Captain Doubleday: Good afternoon. I just have one welcoming announcement and that is Nigel Campbell, who is 13 years old, is here today with his father, it looks like, Lieutenant Colonel Vernon Campbell, who works back in the Freedom of Information Directorate, and he's going to be watching what I do and what you do. He's been down at Fort Belvoir for this summer working as an intern photojournalist in training and has some interest in pursuing a career in journalism and so he's here to see what goes on.
We welcome you, Nigel, to the activities today.
With that, I'll try and answer some of your questions. Charlie?
Q: Mike, could you fill us in on the seismic event, incident, whatever you want to call it, in Russia and whether or not there's any evidence that it was a nuclear blast?
A: We are aware that a seismic event with explosive characteristics occurred in the vicinity of the Russian nuclear test range at Novaya Zemlya on the 16th of August. The information which we have is still under review. We've reached no conclusions at this point. We are not able to determine at this juncture whether the test was nuclear or not.
Q: What do you mean "explosive characteristics"?
A: Well, as you know, Charlie, we have the capability to determine certain events, seismic and otherwise, throughout the world and this one certainly had characteristics that at least would lead some to believe that there had been an explosion that caused the event, but the data was not certain enough that we could come to a conclusion at that point. There is still deliberation going on on this event and at this point, as I indicated, we have reached no conclusion.
Q: What kind of explanation did you receive from the Russians? I'm sure you've asked.
A: We are engaged with the Russians on this subject. I don't want to go beyond that at this point because I don't have any firm information about what their response has been other than that we continue to dialogue with them.
Q: What about the size of the explosion? Would it appear to have been nuclear size or can you tell that about it?
A: At this point, I don't know that I have the level of detail at hand that would indicate it was not a large explosion but it was certainly large enough that it registered on the equipment that we have in place that detects these things.
Q: In place, you mean there at test site?
A: Well, it's not at the test site, but we have monitoring equipment throughout the world that is being set up in connection with the Comprehensive Test Ban Treaty. Right now, it's a prototype system, since the treaty is not in effect, but it enables monitoring of events of this type and it is certainly one of the reasons that we are anxious for the Comprehensive Test Ban Treaty to go into effect because it will give countries all over the world the ability to look into these matters with greater efficiency and to watch these kinds of events with greater transparency.
Q: Is there any kind of natural occurrence that could register this type of reaction that you know of?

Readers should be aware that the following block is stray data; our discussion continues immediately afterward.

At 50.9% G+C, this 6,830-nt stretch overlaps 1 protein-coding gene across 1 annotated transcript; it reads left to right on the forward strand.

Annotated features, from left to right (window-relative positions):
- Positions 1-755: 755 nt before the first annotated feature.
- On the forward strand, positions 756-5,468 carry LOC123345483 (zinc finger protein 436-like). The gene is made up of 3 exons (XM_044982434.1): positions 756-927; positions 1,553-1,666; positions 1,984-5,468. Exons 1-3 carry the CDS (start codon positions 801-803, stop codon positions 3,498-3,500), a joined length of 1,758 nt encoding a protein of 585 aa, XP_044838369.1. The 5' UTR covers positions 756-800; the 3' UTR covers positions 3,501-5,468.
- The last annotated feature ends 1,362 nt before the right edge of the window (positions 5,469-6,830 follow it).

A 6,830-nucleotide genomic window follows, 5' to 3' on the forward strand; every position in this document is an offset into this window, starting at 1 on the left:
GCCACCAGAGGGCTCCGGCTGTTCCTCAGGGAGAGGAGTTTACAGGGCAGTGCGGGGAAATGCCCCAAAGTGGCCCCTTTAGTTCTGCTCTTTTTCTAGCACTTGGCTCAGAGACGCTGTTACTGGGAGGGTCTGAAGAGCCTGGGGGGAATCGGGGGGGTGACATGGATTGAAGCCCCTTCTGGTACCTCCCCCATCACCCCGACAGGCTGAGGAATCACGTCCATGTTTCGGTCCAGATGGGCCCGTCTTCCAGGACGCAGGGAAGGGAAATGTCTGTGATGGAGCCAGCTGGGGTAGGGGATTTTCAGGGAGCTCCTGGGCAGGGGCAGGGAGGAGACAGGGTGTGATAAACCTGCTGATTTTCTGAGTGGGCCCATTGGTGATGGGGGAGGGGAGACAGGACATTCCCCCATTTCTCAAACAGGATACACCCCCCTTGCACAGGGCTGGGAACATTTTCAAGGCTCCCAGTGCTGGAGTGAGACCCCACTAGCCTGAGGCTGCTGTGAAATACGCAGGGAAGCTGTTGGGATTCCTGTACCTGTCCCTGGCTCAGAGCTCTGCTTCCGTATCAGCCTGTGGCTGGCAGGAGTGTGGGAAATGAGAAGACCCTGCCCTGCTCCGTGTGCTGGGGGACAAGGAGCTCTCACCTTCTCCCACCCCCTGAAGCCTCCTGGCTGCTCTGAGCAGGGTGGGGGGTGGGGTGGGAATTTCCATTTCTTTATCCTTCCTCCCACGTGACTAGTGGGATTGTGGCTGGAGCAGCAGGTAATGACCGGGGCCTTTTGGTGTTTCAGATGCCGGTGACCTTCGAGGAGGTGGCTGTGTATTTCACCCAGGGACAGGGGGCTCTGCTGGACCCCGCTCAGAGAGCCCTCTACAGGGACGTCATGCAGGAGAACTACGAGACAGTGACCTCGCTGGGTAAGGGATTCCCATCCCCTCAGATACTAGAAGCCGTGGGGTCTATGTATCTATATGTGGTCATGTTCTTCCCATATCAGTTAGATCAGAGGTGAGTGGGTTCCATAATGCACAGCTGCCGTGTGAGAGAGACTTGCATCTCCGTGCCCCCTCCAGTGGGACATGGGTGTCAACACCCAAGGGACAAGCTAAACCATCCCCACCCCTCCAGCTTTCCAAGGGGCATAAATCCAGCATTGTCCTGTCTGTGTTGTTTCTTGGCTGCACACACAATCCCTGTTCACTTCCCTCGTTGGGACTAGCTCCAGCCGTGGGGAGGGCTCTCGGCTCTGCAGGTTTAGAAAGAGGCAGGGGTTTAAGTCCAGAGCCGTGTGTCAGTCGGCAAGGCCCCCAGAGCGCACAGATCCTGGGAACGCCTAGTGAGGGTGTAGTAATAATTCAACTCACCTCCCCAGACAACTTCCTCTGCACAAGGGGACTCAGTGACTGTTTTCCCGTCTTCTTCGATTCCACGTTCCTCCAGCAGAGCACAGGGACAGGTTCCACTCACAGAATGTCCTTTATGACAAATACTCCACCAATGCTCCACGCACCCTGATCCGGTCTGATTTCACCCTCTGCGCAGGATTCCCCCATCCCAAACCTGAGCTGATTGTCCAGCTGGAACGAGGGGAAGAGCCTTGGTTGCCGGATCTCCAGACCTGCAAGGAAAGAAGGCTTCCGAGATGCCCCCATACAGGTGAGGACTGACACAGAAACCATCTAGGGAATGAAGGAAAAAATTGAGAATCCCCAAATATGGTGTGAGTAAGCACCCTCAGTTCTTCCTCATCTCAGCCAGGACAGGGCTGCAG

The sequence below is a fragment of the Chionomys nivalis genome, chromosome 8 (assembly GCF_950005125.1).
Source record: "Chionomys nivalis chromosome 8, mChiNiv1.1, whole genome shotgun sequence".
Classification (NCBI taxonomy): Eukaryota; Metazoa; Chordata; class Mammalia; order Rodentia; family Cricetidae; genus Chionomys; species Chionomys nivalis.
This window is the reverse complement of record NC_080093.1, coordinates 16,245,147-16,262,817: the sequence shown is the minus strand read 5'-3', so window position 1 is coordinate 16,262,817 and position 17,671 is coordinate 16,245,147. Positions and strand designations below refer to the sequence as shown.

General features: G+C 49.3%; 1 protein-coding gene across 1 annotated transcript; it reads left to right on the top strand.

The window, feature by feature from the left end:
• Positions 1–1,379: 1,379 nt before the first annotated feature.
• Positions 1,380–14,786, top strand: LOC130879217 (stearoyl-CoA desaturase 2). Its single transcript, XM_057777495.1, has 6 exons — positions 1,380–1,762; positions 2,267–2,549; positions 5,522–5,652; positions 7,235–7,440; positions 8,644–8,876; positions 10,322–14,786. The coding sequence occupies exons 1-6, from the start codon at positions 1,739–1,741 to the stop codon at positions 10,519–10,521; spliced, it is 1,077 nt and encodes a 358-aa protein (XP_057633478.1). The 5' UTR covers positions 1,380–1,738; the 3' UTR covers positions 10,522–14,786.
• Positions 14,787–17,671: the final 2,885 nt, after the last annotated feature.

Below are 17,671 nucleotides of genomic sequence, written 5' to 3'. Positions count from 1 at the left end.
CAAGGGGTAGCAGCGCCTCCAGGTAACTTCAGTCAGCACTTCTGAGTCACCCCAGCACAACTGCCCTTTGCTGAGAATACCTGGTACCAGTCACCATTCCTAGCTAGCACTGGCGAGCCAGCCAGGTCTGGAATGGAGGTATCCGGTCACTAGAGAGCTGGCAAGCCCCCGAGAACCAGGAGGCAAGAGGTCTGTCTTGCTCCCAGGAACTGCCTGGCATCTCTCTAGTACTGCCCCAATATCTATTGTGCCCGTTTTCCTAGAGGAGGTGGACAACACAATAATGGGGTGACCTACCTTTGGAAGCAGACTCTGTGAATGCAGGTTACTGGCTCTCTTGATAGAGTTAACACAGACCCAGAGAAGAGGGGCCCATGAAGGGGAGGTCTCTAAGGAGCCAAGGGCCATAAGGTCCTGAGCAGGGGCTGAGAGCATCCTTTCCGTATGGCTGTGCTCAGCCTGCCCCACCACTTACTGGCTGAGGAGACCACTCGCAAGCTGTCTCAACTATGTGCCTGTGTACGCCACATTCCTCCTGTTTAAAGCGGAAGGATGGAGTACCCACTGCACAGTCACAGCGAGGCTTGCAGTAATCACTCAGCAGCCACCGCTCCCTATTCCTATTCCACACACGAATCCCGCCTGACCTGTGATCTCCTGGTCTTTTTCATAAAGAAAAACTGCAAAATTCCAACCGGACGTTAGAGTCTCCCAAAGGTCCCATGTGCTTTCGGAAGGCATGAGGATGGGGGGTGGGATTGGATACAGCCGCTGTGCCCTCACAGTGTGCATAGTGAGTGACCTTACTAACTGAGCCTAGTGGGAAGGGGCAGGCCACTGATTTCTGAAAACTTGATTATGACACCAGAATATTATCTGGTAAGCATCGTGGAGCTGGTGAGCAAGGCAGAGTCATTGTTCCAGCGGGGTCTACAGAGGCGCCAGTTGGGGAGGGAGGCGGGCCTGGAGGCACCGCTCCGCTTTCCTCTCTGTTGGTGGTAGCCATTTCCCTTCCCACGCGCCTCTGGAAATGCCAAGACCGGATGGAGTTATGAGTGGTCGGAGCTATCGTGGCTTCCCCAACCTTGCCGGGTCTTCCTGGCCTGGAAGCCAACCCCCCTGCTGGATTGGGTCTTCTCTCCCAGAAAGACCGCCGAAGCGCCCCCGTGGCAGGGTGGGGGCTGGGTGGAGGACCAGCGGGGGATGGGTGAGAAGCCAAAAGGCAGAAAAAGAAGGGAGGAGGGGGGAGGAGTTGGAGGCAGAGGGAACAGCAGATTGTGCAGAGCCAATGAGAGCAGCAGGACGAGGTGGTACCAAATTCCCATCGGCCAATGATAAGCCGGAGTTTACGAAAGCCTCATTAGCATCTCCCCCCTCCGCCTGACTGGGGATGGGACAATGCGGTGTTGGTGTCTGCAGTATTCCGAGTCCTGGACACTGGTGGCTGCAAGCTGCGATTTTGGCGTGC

A: Just off the top of my head, I would say that certainly there are earthquakes that occur and other phenomena like that, that might certainly register like this. I would think that volcanic activity, either underwater or above ground, could certainly register on this kind of equipment. So, as I say, we're still looking.
Q: But is that a volcanic area?
A: Not to my knowledge, but you just asked me the kinds of things that could be interpreted.
Q: Well, this specific registration --
A: I don't know other than earthquake activity how you might interpret the data.
Q: Mike, when you measure earthquakes that have a Richter scale. On this equipment that you're talking about, does it have a scale? And, if it does, could you give us an indication?
A: I don't have that level of detail with me. We can certainly look into it. I know that the equipment is certainly sensitive enough to pick out seismic activity at some distance, but I don't know the calibrations of it.
Q: Could you tell us how far away this device was that registered the activity?
A: No, I can't tell you the location of the monitors.
Q: Is it in Russia?
A: To my knowledge, no, it is not.
Q: (Inaudible) the monitoring equipment was set up as part of the CTBT --
A: The prototype system. Right.
Q: Right. Does this -- and it's supposed to be able to filter out such things as earthquakes.
A: I saw that in your story. I don't know if that is accurate or not, but we can look into it and see if we can provide that.
Q: But despite that, does this raise questions in your mind about whether that system will be able to detect small nuclear tests?
A: It doesn't to me. If it detected this event and it is being put into place to detect other such similar events, I think it shows that it's working real good.
Q: Could you have earthquake with explosive characteristics?
A: Well, I think you certainly could if there was some sort of volcano that was associated with it and I think frequently underwater earthquakes have that kind of --
Q: Are there any volcanic activity, any volcanos, is the area where --
A: I don't know enough about that area to be able to tell you whether that would have been a contributing factor or not.
Q: The test ban treaty is not yet in effect.
A: That's correct.
Q: Does this violate any treaty or is this simply a breaching of the pledges that the Russians have made to us?